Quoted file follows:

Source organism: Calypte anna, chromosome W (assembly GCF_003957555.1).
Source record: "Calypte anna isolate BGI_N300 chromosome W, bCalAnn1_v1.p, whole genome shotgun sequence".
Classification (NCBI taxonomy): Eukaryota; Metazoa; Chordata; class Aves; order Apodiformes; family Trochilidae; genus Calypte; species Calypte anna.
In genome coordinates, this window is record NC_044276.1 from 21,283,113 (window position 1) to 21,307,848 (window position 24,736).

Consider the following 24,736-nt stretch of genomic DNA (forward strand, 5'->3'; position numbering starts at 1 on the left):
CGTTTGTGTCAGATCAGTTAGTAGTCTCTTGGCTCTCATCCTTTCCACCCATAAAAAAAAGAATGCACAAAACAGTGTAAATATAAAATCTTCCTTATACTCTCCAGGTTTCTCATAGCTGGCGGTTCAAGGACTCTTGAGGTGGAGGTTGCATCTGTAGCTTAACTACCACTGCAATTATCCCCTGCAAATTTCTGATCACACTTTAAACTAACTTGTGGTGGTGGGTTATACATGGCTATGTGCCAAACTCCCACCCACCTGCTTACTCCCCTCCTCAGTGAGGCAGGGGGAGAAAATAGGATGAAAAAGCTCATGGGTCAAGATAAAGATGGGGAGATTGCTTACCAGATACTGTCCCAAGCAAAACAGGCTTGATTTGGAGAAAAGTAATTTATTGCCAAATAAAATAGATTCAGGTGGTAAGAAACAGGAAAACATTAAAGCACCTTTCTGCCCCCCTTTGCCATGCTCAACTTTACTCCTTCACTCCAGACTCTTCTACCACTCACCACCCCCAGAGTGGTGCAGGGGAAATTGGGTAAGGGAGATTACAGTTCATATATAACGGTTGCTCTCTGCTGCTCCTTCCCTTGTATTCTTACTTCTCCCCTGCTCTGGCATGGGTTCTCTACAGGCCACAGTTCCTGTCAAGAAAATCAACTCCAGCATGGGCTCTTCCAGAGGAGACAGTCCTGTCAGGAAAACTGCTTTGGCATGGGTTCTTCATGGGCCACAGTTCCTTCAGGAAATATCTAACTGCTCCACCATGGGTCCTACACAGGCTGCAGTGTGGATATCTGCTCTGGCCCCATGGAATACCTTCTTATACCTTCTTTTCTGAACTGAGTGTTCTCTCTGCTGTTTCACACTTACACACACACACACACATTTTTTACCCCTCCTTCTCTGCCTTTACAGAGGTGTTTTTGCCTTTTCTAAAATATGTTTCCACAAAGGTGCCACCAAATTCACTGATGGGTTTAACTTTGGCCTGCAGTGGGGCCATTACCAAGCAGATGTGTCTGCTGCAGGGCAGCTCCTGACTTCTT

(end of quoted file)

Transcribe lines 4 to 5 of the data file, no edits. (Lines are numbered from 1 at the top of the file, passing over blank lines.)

In genome coordinates, this window is record NC_044276.1 from 21,283,113 (window position 1) to 21,307,848 (window position 24,736).

Consider the following 24,736-nt stretch of genomic DNA (forward strand, 5'->3'; position numbering starts at 1 on the left):